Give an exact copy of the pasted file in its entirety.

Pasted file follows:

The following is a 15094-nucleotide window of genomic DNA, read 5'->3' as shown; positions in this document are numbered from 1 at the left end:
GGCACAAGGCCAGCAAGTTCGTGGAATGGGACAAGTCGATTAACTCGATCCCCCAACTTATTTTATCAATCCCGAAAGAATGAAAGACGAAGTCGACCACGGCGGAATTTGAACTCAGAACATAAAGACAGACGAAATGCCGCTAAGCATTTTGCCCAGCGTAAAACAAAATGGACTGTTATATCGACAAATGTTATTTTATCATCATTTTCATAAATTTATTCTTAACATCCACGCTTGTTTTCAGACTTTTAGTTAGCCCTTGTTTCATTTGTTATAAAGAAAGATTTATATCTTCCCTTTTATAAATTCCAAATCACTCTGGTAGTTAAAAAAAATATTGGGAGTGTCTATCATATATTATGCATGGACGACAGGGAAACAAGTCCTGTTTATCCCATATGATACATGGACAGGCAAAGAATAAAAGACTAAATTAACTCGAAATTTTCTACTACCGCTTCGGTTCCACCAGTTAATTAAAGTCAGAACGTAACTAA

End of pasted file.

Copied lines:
The following is a 15094-nucleotide window of genomic DNA, read 5'->3' as shown; positions in this document are numbered from 1 at the left end:
GGCACAAGGCCAGCAAGTTCGTGGAATGGGACAAGTCGATTAACTCGATCCCCCAACTTATTTTATCAATCCCGAAAGAATGAAAGACGAAGTCGACCACGGCGGAATTTGAACTCAGAACATAAAGACAGACGAAATGCCGCTAAGCATTTTGCCCAGCGTAAAACAAAATGGACTGTTATATCGACAAATGTTATTTTATCATCATTTTCATAAATTTATTCTTAACATCCACGCTTGTTTTCAGACTTTTAGTTAGCCCTTGTTTCATTTGTTATAAAGAAAGATTTATATCTTCCCTTTTATAAATTCCAAATCACTCTGGTAGTTAAAAAAAATATTGGGAGTGTCTATCATATATTATGCATGGACGACAGGGAAACAAGTCCTGTTTATCCCATATGATACATGGACAGGCAAAGAATAAAAGACTAAATTAACTCGAAATTTTCTACTACCGCTTCGGTTCCACCAGTTAATTAAAGTCAGAACGTAACTAA